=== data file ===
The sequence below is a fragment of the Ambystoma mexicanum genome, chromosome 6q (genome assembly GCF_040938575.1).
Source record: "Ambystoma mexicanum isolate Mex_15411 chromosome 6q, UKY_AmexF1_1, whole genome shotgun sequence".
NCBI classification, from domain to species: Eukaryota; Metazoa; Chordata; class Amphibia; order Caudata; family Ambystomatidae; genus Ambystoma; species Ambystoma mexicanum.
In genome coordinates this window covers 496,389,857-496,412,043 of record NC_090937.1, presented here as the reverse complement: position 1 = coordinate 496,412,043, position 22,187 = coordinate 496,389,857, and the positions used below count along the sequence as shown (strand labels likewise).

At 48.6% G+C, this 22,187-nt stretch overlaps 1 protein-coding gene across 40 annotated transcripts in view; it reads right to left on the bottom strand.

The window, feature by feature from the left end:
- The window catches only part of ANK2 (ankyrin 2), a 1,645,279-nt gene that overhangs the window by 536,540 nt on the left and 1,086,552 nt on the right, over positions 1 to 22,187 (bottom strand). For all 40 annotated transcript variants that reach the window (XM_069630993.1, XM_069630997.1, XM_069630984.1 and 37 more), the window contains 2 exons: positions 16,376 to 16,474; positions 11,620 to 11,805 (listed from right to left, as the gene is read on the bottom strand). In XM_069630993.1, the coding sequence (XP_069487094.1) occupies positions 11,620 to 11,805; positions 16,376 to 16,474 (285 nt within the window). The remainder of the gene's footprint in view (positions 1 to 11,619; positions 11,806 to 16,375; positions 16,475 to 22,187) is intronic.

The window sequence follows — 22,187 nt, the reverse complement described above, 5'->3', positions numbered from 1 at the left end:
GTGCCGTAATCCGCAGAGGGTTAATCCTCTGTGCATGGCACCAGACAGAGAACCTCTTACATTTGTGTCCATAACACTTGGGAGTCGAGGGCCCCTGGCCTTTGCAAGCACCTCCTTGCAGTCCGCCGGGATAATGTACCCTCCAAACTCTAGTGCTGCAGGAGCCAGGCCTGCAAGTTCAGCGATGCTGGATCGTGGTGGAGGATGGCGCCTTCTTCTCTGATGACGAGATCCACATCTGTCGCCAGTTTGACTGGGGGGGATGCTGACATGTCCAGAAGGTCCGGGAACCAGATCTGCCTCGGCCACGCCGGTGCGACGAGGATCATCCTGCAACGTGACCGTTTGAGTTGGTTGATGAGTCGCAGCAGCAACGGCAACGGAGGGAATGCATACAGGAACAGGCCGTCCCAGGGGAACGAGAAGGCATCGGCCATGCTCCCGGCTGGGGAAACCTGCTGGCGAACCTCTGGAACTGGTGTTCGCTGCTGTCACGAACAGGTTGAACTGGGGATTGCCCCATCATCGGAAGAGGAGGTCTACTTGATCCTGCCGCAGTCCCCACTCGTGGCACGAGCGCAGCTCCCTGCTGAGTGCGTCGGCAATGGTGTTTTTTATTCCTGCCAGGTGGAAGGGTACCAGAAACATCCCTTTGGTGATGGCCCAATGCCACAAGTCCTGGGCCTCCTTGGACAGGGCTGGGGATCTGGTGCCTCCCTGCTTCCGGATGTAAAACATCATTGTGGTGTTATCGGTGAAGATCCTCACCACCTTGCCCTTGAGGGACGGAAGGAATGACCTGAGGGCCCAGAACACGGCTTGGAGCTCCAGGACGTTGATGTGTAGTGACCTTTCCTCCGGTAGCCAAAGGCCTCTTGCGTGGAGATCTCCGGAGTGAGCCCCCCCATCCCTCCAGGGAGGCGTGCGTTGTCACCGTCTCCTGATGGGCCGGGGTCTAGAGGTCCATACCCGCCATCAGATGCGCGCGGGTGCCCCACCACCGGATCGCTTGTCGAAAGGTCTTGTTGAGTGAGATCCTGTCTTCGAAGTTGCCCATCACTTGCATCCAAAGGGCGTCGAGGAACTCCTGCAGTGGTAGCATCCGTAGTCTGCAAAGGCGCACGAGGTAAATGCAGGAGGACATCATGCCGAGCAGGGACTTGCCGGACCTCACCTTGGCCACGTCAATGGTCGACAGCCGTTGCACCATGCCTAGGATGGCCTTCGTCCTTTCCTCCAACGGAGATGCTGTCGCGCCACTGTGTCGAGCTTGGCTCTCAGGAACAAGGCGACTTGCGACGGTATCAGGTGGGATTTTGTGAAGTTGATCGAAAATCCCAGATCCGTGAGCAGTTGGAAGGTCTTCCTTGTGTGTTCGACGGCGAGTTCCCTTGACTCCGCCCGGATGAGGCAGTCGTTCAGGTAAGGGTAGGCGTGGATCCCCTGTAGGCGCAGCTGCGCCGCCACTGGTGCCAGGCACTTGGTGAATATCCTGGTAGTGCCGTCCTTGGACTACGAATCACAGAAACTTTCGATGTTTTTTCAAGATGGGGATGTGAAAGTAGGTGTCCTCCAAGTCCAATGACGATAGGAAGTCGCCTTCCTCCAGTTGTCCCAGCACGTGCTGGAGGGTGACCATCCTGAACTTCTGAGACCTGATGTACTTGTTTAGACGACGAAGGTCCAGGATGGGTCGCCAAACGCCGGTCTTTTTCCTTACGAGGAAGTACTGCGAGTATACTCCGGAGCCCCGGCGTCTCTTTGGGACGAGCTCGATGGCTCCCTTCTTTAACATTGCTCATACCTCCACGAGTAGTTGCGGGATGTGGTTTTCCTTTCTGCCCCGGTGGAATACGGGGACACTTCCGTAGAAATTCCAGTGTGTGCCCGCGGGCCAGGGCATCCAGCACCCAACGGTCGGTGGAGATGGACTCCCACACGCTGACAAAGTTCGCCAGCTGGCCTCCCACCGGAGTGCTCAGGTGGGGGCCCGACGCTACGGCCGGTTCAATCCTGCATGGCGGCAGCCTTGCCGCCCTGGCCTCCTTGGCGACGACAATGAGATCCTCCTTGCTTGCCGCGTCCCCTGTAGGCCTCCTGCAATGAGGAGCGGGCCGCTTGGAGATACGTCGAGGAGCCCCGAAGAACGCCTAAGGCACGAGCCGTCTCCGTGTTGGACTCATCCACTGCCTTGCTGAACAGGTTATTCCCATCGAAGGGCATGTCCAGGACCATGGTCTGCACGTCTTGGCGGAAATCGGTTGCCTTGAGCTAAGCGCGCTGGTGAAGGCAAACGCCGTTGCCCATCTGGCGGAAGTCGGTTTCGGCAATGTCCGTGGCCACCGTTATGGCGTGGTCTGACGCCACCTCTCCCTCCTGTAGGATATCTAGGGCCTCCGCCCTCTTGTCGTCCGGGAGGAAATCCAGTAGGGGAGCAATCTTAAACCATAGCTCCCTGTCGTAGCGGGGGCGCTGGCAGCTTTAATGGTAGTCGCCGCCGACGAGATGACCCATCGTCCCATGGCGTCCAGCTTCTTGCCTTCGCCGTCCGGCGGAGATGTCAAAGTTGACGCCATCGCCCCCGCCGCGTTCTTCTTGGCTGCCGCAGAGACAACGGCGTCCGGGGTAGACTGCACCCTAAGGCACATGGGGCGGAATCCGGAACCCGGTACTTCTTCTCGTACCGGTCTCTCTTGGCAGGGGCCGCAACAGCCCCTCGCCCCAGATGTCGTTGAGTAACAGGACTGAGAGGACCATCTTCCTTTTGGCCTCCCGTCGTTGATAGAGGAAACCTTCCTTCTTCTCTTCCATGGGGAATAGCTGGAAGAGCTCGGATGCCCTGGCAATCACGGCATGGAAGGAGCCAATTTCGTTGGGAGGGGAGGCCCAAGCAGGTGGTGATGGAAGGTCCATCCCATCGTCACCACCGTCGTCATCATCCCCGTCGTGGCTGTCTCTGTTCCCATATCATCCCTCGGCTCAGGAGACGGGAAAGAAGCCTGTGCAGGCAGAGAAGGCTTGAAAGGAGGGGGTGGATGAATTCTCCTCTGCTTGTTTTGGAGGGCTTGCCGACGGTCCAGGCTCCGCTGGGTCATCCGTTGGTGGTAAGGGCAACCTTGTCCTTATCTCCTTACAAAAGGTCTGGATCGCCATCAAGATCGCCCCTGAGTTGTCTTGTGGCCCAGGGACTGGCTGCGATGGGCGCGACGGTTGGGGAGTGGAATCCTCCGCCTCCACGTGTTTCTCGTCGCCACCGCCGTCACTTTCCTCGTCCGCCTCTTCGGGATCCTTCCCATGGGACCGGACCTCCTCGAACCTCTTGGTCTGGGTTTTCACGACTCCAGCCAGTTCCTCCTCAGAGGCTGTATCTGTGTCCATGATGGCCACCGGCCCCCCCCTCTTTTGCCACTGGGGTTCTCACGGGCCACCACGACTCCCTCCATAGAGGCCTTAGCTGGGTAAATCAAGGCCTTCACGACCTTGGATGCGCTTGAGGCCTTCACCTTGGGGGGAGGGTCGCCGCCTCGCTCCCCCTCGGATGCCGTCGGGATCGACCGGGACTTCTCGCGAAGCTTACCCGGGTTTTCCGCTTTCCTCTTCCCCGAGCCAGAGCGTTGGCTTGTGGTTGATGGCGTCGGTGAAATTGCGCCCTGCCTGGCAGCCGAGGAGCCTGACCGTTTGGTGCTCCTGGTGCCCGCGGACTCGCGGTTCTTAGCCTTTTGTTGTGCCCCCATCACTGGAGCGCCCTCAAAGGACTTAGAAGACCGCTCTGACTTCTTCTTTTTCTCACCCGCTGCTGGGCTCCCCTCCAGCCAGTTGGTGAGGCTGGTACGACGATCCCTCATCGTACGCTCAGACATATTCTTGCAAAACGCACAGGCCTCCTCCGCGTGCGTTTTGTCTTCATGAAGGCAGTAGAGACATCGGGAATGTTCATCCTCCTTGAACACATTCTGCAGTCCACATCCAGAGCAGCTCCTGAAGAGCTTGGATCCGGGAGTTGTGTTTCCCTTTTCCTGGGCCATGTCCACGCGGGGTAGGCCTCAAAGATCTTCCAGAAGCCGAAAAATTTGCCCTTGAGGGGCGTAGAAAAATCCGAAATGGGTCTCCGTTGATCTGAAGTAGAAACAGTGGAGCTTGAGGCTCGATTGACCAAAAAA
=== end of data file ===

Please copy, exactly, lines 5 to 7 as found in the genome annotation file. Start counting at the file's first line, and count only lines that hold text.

At 48.6% G+C, this 22,187-nt stretch overlaps 1 protein-coding gene across 40 annotated transcripts in view; it reads right to left on the bottom strand.

The window, feature by feature from the left end:
- The window catches only part of ANK2 (ankyrin 2), a 1,645,279-nt gene that overhangs the window by 536,540 nt on the left and 1,086,552 nt on the right, over positions 1 to 22,187 (bottom strand). For all 40 annotated transcript variants that reach the window (XM_069630993.1, XM_069630997.1, XM_069630984.1 and 37 more), the window contains 2 exons: positions 16,376 to 16,474; positions 11,620 to 11,805 (listed from right to left, as the gene is read on the bottom strand). In XM_069630993.1, the coding sequence (XP_069487094.1) occupies positions 11,620 to 11,805; positions 16,376 to 16,474 (285 nt within the window). The remainder of the gene's footprint in view (positions 1 to 11,619; positions 11,806 to 16,375; positions 16,475 to 22,187) is intronic.